MTV’s THE SHANNARA CHRONICLES, Tuesdays at 10 PM, has been adapted from Terry Brooks’ best-selling SHANNARA fantasy novels. We’re in a world several thousand years in the future, when technology has been supplanted by magic, and humans are now a minority in a society ruled by elves. The Ellcrys Tree, which has long staved off demons, is dying, and evil is slipping into the realm. Princess Amberle (Poppy Drayton) joins forces with half-human Wil Ohmsford (Austin Butler) in an attempt to prevent the forces of darkness from ascending.
THE SHANNARA CHRONICLES was brought to television by the executive producing/writing team of Alfred Gough and Miles Millar, who are also responsible for AMC’s hit series INTO THE BADLANDS, another show set in the future, albeit a nearer one (only a few hundred years from now), when society has become feudal and swords have replaced guns. Gough and Millar previously brought the story of Superman’s early years to TV in the decade-long run of SMALLVILLE.
Asked about similarities between the futures shown in THE SHANNARA CHRONICLES and INTO THE BADLANDS, both men laugh in surprise.
AX: Are you just in a storytelling mood of, “We like the swords and no guns and the greenery and the action …”?
MILES MILLAR: We never thought about there being no guns in SHANNARA, because guns did not feature in this world at all. So it’s a really fascinating idea. But I think for us, it was like, we really wanted to make sure that both shows were very distinctively different, that the world-building was very different, and if you look at the shows, I think you’ll see that in terms of the sets and the wardrobe and the props. INTO THE BADLANDS is a much more heavily distressed future. Both very colorful and very stylized in terms of their approach to the look of the show, but –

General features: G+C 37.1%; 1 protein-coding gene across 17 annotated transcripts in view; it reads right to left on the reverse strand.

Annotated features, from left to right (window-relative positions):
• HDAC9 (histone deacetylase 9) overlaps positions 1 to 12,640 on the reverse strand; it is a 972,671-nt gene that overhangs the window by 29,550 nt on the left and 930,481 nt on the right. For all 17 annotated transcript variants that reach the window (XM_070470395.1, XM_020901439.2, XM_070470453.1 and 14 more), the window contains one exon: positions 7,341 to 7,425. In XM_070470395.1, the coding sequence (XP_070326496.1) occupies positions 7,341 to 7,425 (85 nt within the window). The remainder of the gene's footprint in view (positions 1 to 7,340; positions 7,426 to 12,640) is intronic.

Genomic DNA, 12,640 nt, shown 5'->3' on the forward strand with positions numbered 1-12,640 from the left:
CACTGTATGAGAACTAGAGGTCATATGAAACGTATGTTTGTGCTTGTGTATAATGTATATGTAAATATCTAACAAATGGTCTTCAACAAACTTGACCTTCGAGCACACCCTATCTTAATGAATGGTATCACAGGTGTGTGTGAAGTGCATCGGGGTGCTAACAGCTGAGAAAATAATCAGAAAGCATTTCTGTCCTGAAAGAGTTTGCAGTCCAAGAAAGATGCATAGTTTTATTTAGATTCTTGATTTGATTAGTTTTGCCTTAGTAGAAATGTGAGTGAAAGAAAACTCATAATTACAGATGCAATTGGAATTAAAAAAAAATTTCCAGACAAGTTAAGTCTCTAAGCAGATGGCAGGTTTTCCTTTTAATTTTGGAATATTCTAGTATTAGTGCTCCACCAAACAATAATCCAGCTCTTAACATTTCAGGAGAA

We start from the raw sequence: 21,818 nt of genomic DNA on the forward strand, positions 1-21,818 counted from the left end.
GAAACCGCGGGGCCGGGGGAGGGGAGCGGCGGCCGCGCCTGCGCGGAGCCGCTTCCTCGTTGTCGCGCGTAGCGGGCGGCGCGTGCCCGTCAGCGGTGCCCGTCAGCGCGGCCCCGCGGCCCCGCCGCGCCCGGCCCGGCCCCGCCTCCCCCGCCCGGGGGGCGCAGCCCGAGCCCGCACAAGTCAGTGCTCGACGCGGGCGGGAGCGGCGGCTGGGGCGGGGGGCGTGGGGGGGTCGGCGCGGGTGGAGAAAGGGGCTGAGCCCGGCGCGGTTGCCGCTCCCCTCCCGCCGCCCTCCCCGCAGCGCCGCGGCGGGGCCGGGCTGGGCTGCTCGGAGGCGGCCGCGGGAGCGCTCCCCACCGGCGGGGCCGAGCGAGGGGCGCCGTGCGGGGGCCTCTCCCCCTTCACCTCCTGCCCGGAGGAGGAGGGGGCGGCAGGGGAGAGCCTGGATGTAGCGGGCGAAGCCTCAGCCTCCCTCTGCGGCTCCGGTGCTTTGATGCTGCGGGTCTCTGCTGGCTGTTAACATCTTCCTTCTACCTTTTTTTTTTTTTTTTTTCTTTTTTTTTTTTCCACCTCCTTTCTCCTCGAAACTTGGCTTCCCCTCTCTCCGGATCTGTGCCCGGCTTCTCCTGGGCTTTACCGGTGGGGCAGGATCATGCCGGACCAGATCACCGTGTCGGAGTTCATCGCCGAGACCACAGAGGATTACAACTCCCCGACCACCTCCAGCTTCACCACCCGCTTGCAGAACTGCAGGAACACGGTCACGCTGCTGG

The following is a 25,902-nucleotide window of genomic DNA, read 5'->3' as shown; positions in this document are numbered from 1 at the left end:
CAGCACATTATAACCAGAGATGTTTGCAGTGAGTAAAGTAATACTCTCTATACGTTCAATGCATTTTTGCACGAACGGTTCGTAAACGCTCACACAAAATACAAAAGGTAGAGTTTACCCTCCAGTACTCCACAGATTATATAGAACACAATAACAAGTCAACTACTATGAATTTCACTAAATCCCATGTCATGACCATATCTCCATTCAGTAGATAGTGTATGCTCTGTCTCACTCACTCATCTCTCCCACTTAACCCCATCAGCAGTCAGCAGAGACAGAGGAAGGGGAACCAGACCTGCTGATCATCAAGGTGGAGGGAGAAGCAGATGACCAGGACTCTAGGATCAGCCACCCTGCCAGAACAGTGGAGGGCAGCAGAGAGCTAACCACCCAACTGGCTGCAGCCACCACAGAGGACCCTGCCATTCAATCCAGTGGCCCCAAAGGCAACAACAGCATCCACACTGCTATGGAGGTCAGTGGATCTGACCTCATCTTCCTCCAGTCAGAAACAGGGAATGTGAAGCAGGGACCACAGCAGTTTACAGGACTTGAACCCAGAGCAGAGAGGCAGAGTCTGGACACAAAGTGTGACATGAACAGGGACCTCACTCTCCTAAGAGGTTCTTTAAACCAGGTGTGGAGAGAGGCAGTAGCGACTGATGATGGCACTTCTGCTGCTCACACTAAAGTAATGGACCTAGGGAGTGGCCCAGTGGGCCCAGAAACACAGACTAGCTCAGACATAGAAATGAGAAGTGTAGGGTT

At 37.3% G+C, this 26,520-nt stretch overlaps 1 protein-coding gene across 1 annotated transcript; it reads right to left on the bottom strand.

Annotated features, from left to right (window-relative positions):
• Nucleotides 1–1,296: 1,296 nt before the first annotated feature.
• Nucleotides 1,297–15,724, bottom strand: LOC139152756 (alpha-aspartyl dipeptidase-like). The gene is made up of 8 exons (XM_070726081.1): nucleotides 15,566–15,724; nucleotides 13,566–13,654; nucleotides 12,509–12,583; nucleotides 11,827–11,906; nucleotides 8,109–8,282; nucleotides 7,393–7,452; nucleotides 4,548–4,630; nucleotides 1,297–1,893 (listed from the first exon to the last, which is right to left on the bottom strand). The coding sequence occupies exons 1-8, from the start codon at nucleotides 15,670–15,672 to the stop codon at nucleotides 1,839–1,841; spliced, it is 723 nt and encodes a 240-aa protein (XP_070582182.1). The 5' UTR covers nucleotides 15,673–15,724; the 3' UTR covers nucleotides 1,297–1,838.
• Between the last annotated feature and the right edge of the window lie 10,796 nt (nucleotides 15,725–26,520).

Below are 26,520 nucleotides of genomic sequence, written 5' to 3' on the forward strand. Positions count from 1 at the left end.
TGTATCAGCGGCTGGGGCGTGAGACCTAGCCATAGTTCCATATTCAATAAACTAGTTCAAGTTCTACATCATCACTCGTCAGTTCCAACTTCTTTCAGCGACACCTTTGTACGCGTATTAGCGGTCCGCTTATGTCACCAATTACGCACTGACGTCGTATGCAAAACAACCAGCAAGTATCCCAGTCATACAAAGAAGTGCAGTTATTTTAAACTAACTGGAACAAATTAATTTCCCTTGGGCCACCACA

ALFRED GOUGH: Yeah, I think you’re right. They both happen to be set way in the future, one further than the other.
MILLAR: [joking] We’ll do a time-travel crossover episode.
GOUGH: It’ll be the kung fu elf episode.
AX: Did either of both of you read the SHANNARA books when you were young, or did this come to you as a project later?
GOUGH: It came to us as a project. We were familiar with Terry from his other [novel] series, the LANDOVER series, MAGIC KINGDOM FOR SALE, which has been kicking around studios for a long time. But they brought us SHANNARA and we read the book ELFSTONES OF SHANNARA [which is the basis of the television series], and thought it was great, and we thought this would be a fantastic season of television, and also, you could just see the world he’s built is so big, you could just go on for seasons.